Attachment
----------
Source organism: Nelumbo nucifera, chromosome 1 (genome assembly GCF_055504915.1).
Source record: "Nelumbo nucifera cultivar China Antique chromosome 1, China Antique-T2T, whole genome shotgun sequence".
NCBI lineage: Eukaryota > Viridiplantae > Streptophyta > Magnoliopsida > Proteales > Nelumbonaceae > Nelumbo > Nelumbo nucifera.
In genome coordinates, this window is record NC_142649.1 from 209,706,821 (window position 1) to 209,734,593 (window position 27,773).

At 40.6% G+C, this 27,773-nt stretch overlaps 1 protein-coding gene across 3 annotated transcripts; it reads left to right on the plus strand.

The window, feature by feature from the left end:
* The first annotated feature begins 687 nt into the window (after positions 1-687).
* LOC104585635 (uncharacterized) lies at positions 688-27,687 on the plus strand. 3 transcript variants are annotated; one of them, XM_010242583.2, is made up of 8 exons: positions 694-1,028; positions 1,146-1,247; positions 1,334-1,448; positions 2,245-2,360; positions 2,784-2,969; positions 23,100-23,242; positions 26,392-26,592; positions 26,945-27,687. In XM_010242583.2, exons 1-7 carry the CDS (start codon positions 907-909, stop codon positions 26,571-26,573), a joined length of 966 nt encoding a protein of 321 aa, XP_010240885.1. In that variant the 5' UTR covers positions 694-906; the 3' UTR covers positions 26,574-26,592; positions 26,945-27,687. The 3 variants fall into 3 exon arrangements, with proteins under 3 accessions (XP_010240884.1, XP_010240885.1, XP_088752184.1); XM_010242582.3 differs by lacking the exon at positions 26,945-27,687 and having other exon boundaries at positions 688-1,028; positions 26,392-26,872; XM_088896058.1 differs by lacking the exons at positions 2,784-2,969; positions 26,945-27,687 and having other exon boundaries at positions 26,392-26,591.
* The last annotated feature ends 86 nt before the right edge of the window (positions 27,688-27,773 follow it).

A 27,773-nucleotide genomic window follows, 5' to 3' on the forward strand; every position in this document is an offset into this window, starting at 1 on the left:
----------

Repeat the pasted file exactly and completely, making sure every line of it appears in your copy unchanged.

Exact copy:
Source organism: Nelumbo nucifera, chromosome 1 (genome assembly GCF_055504915.1).
Source record: "Nelumbo nucifera cultivar China Antique chromosome 1, China Antique-T2T, whole genome shotgun sequence".
NCBI lineage: Eukaryota > Viridiplantae > Streptophyta > Magnoliopsida > Proteales > Nelumbonaceae > Nelumbo > Nelumbo nucifera.
In genome coordinates, this window is record NC_142649.1 from 209,706,821 (window position 1) to 209,734,593 (window position 27,773).

At 40.6% G+C, this 27,773-nt stretch overlaps 1 protein-coding gene across 3 annotated transcripts; it reads left to right on the plus strand.

The window, feature by feature from the left end:
* The first annotated feature begins 687 nt into the window (after positions 1-687).
* LOC104585635 (uncharacterized) lies at positions 688-27,687 on the plus strand. 3 transcript variants are annotated; one of them, XM_010242583.2, is made up of 8 exons: positions 694-1,028; positions 1,146-1,247; positions 1,334-1,448; positions 2,245-2,360; positions 2,784-2,969; positions 23,100-23,242; positions 26,392-26,592; positions 26,945-27,687. In XM_010242583.2, exons 1-7 carry the CDS (start codon positions 907-909, stop codon positions 26,571-26,573), a joined length of 966 nt encoding a protein of 321 aa, XP_010240885.1. In that variant the 5' UTR covers positions 694-906; the 3' UTR covers positions 26,574-26,592; positions 26,945-27,687. The 3 variants fall into 3 exon arrangements, with proteins under 3 accessions (XP_010240884.1, XP_010240885.1, XP_088752184.1); XM_010242582.3 differs by lacking the exon at positions 26,945-27,687 and having other exon boundaries at positions 688-1,028; positions 26,392-26,872; XM_088896058.1 differs by lacking the exons at positions 2,784-2,969; positions 26,945-27,687 and having other exon boundaries at positions 26,392-26,591.
* The last annotated feature ends 86 nt before the right edge of the window (positions 27,688-27,773 follow it).

A 27,773-nucleotide genomic window follows, 5' to 3' on the forward strand; every position in this document is an offset into this window, starting at 1 on the left: